At +262 bps, the option-adjusted spread differential between the ICE BofA US High Yield Index and the investment-grade ICE BofA US Corporate Index is now under the threshold of +265 bps, below which we recommend underweighting high-yield. This conclusion is derived from the methodology introduced in "High-yield vs. investment-grade workout periods."
Underweighting still recommended on European distressed debt
As detailed in "European distressed debt fairly valued at present," the European distress ratio, defined as the percentage of issues in the ICE BofA Euro High Yield Index quoted at distressed levels (OAS of +1,000 bps or more), can be used to derive a leading indicator of the speculative-grade default rate. The distressed default rate — conceptually, the percentage of distressed issuers that default within one year — decreases as the distress ratio increases. Multiplying the distress ratio by the distressed default rate yields the market's expected 12-month default rate.
At the end of February, the European distress ratio was 2.92%, down from 3.41% one month earlier. Using the methodology described in the above-referenced Feb. 24, 2016, piece, we calculate an expected distressed default rate of 26.1%, indicating that the market is priced for a default rate of 0.8% over the next 12 months. That compares with an implied Moody's base-case forecast of 1.8%, down from 2.0% one month earlier. We derive this estimate by multiplying Moody's European bonds-plus-loans forecast of 2.8% by the 0.64 ratio of the agency's global bonds-only to its bonds-plus-loans forecasts. The market's forecast undershoots the inferred Moody's base case forecast by 1 percentage point. When the European market-implied default rate is 1 percentage point or more below the Moody's forecast, we infer from our U.S. research that the distressed sector is likely to produce below-average returns over the coming 12 months. Because the difference between the Moody's forecast and the market-implied forecast currently meets that cutoff, we are maintaining our previous underweight recommendation on European distressed debt.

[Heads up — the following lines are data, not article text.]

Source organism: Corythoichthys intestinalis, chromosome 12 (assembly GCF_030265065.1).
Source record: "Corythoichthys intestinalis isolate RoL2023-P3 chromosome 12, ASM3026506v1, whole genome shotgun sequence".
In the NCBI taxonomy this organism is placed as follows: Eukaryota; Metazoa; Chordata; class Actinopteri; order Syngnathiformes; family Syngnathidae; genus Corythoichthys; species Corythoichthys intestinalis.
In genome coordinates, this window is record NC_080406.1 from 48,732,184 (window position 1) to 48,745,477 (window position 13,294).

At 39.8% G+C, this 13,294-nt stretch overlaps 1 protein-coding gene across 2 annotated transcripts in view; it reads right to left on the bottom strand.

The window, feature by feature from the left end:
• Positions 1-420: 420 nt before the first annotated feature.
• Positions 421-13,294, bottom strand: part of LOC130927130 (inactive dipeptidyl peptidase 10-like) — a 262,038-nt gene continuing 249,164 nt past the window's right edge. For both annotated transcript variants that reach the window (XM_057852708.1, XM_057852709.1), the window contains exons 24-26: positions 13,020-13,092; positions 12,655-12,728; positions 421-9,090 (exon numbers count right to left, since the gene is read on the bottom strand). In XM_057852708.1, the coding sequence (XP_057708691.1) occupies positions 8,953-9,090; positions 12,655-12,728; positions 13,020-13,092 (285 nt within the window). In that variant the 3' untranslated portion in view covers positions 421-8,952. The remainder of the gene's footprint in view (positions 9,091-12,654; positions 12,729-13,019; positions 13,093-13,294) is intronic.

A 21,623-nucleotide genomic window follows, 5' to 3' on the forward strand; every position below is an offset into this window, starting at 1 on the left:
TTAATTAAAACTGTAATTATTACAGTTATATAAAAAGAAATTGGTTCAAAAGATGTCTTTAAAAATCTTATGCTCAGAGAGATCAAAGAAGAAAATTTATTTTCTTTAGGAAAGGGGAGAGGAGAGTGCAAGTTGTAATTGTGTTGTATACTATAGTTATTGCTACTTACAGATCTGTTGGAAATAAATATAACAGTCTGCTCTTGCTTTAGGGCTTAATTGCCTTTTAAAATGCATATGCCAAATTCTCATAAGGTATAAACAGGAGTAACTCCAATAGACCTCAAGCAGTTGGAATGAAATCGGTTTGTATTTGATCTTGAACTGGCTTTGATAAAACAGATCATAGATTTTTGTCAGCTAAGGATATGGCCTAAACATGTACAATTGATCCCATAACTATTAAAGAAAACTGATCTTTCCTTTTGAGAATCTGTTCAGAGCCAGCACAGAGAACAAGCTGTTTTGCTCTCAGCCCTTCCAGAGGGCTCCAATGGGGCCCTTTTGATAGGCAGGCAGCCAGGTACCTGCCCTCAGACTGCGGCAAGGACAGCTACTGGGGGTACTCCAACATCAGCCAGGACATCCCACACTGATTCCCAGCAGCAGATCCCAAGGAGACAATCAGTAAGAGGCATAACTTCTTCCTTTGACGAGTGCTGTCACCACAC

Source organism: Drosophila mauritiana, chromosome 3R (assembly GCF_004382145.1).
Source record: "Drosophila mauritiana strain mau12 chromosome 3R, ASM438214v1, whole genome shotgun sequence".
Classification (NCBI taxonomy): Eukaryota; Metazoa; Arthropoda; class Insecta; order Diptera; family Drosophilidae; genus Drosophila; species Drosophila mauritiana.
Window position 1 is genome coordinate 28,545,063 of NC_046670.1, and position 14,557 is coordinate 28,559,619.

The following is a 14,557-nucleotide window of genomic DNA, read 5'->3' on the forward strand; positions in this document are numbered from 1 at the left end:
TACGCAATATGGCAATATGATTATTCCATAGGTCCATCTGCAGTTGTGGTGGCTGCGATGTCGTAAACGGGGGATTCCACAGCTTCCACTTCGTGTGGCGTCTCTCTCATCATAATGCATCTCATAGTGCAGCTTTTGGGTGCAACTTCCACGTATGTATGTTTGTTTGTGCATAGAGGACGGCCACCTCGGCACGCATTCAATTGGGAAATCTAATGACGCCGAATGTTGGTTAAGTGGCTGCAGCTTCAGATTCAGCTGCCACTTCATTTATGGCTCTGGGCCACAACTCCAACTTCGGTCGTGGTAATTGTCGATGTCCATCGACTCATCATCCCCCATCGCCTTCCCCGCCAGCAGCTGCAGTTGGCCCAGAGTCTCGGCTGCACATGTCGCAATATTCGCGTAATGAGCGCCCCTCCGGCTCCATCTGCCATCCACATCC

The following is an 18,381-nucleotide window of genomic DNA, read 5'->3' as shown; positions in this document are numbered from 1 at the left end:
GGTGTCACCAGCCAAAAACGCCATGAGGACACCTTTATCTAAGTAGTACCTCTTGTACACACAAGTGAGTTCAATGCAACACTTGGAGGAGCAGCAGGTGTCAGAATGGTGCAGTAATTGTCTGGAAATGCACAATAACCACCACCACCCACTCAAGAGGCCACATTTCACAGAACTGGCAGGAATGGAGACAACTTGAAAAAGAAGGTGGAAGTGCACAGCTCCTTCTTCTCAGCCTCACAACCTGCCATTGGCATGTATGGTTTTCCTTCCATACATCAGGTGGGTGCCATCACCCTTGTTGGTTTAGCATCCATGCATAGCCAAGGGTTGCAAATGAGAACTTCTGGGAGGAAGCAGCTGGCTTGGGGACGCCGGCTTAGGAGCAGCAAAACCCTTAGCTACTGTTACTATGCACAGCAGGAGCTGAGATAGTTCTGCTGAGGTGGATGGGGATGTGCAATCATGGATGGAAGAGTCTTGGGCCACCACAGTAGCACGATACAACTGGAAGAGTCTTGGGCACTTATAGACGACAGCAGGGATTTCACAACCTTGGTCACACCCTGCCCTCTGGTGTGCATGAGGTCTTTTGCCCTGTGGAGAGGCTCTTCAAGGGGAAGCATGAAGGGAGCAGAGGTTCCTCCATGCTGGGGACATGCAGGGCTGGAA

Global high-yield investors should remain neutral on Europe
During February, the European Equalized Ratings Mix, or ERM, spread tightened by 21 bps, while its U.S. counterpart tightened by 23 bps. The differential between the two regions consequently increased to +23 bps, from +21 bps. That change left European high-yield in the fairly valued zone versus the U.S.
We recommend underweighting Europe only when it is extremely rich versus the U.S. Accordingly, we are maintaining our neutral recommendation on Europe within a cross-border high-yield portfolio. Europe is fairly valued when the ratings-equalized OAS differential between the ICE BofA Euro Non-Financial Constrained Index and the ICE BofA U.S. Non-Financial Constrained Index is in the range of 20.1 bps to 48.1 bps.
Our current conclusion regarding valuation derives from the ERM methodology described in "Europe-versus-U.S. valuation." The 2013 report introduced a technique for addressing the analytical challenge that Europe's high-yield market is much more heavily concentrated than its U.S. counterpart in BB issues. A direct comparison of quality spreads between the two regions mainly demonstrates that Europe's high-yield universe is less risky. It does not tell us whether investors are compensated more generously or less generously for a given level of credit risk in Europe than in the U.S. To remedy this problem, we equalize for the vast difference in ratings mix between the two regions to determine which region is trading cheaper, rating for rating.